With the increasing popularity of the modern environmental and survival movements, as well as continually increasing food prices, urban gardening has seen a related rise in interest. About half of the world’s human inhabitants now live in cities, and people are starting to realize just how screwed they would be if their supply lines for food were ever to be severed. Having a garden offers an alternative should the S ever really hit the F.
WHY BUILD A GARDEN?
Besides being a lifeline to food in a disaster, there are a ton of other benefits to having your own garden in the city. A good garden should save you money in the long run, as you’ll have to pay less for food. The food is fresher (no more 3 week old salads that have traveled half way across the world!), and safer (no more country-wide e coli scares!) than regular store-bought food.
A mass movement of city dwellers creating their own gardens would lead to a less polluted world, both because plants naturally take carbon dioxide and pollutants out of the air, and because growing your own food means less needs to be shipped across large distances.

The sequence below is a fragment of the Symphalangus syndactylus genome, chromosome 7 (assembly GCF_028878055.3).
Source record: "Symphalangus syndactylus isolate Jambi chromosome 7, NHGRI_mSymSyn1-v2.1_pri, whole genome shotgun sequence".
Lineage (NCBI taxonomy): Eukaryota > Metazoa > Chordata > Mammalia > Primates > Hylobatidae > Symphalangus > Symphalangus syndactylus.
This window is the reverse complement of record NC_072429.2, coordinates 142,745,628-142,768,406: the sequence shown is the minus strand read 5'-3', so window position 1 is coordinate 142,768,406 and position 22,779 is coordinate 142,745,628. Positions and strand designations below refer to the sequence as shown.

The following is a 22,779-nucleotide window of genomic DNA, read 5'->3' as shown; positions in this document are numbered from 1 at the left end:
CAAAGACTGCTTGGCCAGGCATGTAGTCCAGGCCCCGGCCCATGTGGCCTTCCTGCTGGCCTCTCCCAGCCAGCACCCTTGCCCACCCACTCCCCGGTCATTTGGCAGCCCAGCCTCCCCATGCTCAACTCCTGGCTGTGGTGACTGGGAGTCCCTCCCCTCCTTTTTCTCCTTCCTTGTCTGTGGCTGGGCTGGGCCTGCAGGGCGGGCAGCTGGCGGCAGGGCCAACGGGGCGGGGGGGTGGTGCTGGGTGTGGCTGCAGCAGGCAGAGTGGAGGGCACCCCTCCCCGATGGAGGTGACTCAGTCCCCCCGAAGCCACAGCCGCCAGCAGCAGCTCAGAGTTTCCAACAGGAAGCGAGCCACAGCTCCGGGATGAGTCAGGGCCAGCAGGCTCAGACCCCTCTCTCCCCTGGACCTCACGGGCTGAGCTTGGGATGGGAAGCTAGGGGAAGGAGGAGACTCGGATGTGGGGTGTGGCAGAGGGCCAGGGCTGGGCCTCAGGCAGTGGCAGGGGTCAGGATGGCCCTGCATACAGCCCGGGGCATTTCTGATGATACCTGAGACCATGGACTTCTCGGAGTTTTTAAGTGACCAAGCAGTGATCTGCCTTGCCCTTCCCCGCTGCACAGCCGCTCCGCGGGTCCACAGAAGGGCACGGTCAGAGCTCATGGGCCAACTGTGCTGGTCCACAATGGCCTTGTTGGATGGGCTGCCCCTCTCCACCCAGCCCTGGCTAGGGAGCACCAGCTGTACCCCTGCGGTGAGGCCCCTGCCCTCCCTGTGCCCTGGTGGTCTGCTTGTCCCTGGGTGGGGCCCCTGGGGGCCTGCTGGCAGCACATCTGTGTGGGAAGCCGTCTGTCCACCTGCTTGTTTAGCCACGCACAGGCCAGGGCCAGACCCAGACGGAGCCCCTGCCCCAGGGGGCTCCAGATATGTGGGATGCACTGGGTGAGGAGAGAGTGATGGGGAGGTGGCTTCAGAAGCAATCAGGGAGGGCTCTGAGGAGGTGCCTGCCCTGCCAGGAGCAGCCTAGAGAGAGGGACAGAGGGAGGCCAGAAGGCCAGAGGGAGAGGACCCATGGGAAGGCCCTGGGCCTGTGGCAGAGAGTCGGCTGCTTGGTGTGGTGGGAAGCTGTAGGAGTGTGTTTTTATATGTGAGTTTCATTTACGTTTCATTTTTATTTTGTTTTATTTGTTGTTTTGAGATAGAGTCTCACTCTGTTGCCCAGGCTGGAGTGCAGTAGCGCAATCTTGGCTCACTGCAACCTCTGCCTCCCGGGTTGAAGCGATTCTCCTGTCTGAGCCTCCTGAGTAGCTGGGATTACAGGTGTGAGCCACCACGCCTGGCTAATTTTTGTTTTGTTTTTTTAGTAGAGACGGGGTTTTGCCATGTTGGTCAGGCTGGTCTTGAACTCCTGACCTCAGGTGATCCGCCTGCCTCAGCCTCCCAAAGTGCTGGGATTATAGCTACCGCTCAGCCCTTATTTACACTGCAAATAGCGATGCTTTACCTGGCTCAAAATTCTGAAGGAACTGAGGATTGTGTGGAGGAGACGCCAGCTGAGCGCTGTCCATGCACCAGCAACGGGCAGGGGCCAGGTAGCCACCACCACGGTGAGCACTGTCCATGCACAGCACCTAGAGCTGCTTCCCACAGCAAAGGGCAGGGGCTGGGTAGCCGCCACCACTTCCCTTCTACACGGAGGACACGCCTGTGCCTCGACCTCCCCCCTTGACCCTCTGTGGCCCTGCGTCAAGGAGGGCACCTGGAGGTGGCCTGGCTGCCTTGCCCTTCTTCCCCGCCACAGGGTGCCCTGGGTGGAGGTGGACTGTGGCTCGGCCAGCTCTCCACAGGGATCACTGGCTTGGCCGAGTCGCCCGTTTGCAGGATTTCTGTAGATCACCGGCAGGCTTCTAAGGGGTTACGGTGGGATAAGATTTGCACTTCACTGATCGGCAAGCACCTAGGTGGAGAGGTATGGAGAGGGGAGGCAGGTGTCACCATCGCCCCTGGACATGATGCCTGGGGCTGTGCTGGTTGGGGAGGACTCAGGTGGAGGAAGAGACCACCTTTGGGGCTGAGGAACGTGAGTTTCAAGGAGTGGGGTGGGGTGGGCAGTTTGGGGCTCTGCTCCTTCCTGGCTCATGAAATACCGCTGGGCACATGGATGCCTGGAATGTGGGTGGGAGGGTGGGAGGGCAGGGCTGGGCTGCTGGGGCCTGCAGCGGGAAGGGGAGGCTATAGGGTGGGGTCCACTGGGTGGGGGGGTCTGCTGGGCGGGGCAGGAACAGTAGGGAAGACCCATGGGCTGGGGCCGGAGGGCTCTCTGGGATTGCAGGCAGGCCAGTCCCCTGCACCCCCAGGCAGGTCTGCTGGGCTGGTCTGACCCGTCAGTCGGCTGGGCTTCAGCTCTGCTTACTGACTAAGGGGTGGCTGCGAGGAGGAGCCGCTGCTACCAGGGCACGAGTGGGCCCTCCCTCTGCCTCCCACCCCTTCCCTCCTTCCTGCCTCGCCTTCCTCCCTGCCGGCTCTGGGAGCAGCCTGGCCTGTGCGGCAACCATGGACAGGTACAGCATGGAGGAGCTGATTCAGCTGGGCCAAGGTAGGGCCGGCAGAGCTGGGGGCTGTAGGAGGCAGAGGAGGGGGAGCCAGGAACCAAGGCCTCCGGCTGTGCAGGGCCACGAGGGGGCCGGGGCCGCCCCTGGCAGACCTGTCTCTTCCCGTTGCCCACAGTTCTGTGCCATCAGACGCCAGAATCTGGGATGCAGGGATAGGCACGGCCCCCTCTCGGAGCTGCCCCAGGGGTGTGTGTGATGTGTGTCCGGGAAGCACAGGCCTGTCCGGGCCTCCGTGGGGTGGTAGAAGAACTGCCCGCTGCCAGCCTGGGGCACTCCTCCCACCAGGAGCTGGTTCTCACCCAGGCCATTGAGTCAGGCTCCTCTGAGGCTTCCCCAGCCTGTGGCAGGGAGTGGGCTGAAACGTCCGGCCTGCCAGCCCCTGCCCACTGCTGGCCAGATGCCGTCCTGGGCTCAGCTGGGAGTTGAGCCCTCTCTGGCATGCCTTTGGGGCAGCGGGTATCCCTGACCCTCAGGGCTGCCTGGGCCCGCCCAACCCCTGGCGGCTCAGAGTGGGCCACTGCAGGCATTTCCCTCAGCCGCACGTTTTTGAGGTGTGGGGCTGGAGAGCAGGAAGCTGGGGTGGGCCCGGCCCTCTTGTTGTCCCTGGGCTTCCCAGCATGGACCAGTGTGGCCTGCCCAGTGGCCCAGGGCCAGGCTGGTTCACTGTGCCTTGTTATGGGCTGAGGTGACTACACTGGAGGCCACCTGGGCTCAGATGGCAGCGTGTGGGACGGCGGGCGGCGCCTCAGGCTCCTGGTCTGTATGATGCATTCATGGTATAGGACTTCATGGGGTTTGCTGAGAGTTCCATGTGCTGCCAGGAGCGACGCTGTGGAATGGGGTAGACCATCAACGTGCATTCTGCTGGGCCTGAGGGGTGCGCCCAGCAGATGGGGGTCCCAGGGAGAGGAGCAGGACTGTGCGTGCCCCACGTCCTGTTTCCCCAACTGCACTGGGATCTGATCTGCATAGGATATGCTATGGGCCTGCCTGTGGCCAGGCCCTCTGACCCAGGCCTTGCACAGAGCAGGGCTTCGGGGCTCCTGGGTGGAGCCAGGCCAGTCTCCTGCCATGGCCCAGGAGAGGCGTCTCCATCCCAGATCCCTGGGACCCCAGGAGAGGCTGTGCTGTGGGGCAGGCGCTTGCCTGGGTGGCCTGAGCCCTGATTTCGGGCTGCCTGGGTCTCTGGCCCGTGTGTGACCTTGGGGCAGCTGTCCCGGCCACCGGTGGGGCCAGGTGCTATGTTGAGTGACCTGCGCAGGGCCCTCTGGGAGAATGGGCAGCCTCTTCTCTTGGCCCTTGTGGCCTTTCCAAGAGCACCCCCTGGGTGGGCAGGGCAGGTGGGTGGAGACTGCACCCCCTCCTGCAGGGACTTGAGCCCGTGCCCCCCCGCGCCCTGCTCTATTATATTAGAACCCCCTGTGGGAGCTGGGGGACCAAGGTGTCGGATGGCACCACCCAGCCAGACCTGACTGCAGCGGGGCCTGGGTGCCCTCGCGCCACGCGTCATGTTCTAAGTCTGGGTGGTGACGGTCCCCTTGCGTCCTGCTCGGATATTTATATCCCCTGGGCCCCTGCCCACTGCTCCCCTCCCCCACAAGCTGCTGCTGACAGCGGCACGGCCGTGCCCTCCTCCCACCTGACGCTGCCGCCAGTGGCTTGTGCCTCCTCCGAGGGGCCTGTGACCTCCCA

A garden will make your home look nicer, as well as give you an enjoyable hobby that helps you reconnect with the earth. It’s a win all around.
THE BASICS- WHAT YOU’LL NEED FOR A SUCCESSFUL GARDEN
Gardening is relatively simple in terms of what is needed. Your 4 most important inputs are: sunlight, air, water and a nutrient-rich soil.
You’ll need an outdoor space that receives sunlight, although how much sunlight you’ll need depends on what you plan to grow. Some areas will have direct sunlight for most of the day, while other areas may have only a few hours of filtered sunlight per day. Different crops would be appropriate for each area.
Next, you’ll need an area with decent air circulation, for your plants to breath. Remember that plants inhale Carbon Dioxide and exhale Oxygen, offering a beneficial symbiotic relationship with humans.